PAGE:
4. Sequences or continuity according to the frequency of the simplex forms.

Plurals & Groups

Let's start with Japanese reduplicative plurals. But this needs a bit of a warning.

The way how plurals work in Japanese is that most words do not have plural forms. Combined with the lack of definite and indefinite articles, a single random noun, like neko 猫, "cat," can refer to one cat, a random cat, the cat, the cats, some cats, or even all cats, like, in general, etc. depending on the sentence.
  • neko ga iru 猫がいる
    There's a cat [here.]
    There are cats [here.]
    The cat is [here.]
    The cats are [here.]
  • neko ga suki 猫が好き
    I like cat. (this doesn't make much sense.)
    I like cats.

So, for most words, you don't really need do anything to get the plural version because plurality depends on context. Furthermore, you can't just reduplicate a random word to make it plural. You can't say neko-neko 猫々, for example, to mean "cats." That word doesn't exist.

Anyway, back to words that do exist. Some words that feature reduplication are plural versions of their simplex forms. This does happen. Yes. But they aren't just "plurals," they're more like "groups," they describe collectives, many of something, usually implying various of something, too.

Individuals

For example, it happens when referring to individuals and their collectives, like:
  • kami 神 vs. kami-gami 神々
    A god vs. many, various gods.
    (each god is different from the other.)
  • hito 人 vs. hibo-bito 人々
    A person vs. many, various people.
    (each person is different from the other.)
  • ware 我 vs. ware-ware 我々
    I vs. we. (this is one of the many first person pronouns found in Japanese.)
  • kata 方 vs. kata-gata 方々
    Person (related to something, somewhere.) vs. people.
    (these words are like ware and ware-ware but used toward others instead.)

Above we have words that refer to "groups" of stuff. For example, when one says kamigami, they aren't referring to two random gods in particular, they're probably referring to all the gods of the Olympus, or all Japanese gods,"or "going against the gods" in general—heresy!—"the battle of the gods," etc.
  • Ragnarök
    Fate of the Gods
    Kamigami no Unmei 神々の運命

Likewise, hitobito aren't two persons, they are the many people (of somewhere, for example, like a village). And wareware doesn't refer to two of "me," it probably refers to the group I represent: my company, organization, institution, etc.

Geography

This form is also common with geographic words.
  • kuni 国 vs. kuni-guni 国々
    A country vs. many, various countries.
  • shima 島 vs. shima-jima 島々
    An island vs. many, various islands.
  • yama 山 vs. yama-yama 山々
    A mountain vs. many, various mountains.
  • ki 木 vs. ki-gi 木々
    A tree vs. many, various trees.
  • hoshi 星 vs. hoshi-boshi 星々
    Star vs. many, various stars.

Such words are generally qualified by adjectives. For example:
  • yooroppa no kuni-guni ヨーロッパの国々
    The countries of Europe.
    The many, various countries of Europe.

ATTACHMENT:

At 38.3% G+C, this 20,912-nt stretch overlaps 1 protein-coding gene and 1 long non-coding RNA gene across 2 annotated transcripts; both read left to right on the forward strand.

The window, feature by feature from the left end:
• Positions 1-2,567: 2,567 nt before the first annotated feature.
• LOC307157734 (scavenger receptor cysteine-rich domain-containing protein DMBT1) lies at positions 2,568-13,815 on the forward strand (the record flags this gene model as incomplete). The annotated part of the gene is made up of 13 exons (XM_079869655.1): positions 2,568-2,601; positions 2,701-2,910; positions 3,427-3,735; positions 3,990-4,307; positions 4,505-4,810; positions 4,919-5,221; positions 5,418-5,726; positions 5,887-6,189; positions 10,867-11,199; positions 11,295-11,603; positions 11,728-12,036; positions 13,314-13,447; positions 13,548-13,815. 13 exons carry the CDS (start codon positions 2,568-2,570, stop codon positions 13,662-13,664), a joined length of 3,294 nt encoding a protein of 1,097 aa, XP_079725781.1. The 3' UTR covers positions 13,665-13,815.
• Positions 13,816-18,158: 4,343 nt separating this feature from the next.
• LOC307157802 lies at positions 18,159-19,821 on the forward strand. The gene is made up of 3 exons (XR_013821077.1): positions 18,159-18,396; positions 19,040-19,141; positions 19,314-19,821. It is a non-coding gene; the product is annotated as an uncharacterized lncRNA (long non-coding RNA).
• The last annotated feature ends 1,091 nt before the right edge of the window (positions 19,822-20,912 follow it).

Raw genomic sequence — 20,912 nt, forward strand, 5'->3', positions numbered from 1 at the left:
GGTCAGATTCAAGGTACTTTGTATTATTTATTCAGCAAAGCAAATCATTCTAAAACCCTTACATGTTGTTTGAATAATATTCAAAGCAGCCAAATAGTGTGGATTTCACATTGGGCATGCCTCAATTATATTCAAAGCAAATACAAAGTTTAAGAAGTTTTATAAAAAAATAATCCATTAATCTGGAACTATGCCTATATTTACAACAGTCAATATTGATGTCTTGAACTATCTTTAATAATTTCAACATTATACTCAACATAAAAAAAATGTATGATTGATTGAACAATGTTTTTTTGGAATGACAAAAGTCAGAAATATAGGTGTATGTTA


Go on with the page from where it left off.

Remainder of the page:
(each one is different from the other.)

Likewise:
  • yooroppa no hito-bito ヨーロッパの人々
    The people of Europe.

Other

Some more examples of reduplicative words expressing plurality:
  • kazu
    A number.
  • kazu-kazu 数々
    Many numbers of.
    Numerous.
    • kazukazu no tatakai wo kachi-nuite-kita 数々の戦いを勝ち抜いてきた
      To have come [here after] winning through many numbers of battles
      To have won and survived numerous battles.
  • sumi
    Nook. Corner.
  • sumi-zumi 隅々
    The nooks of. The corners of.
    • heya no sumi-zumi made sagase!! 部屋の隅々まで探せ!!
      Search EVERY SINGLE LAST CORNER of this room!!
      Search even the corners of the room!! (literally.)
  • kona
    Flour. Dust.
  • kona-gona 粉々
    Small pieces.
    • kona-gona ni shite yaru!!! 粉々にしてやる!!!
      [I'll tear] you into pieces!!!

Parallels & Alternatives

In Japanese, there are some words which feature a rather weird effect when they are reduplicated. They become plurals, sure, sort of, but the way they end up being used are as adjectives or adverbs rather than nouns.

This happens in words such as iroiro 色々 and betsubetsu 別々. And it happens because the simplex forms means one "type" of thing, rather than one "thing" of one type. When you reduplicate, the collective is then the various "types" of things, rather than various things of one type.

In practice, the outcome is that such words end up having either of the following effects:
  1. Alternatives.
    I.e. multiple types simultaneously.
  2. Parallels.
    I.e. multiple ways simultaneously.

Alternatives

The first case, for alternatives, is a bit complicated because the simplex forms are complicated to begin with.

Let's start with an example:
  • samazama na dougu 様々な道具
    Various types of tools.
    Various kinds of tools.

Above we have the reduplicative samazama as adjective for the tools. It means "various types" or "various kinds."

The simplex form of samazama is the word sama 様. But wait... sama? The honorific suffix like san, chan, or kun? What? How do you get "various types" from that?! It doesn't even have an actual meaning, just a nuance!

Well, no. The suffix sama is a different sama, not the one we're talking about here. The word samaalso means how something looks like, appears like. It's found in words like arisama 有様, "the way something is," literally "appearance of being."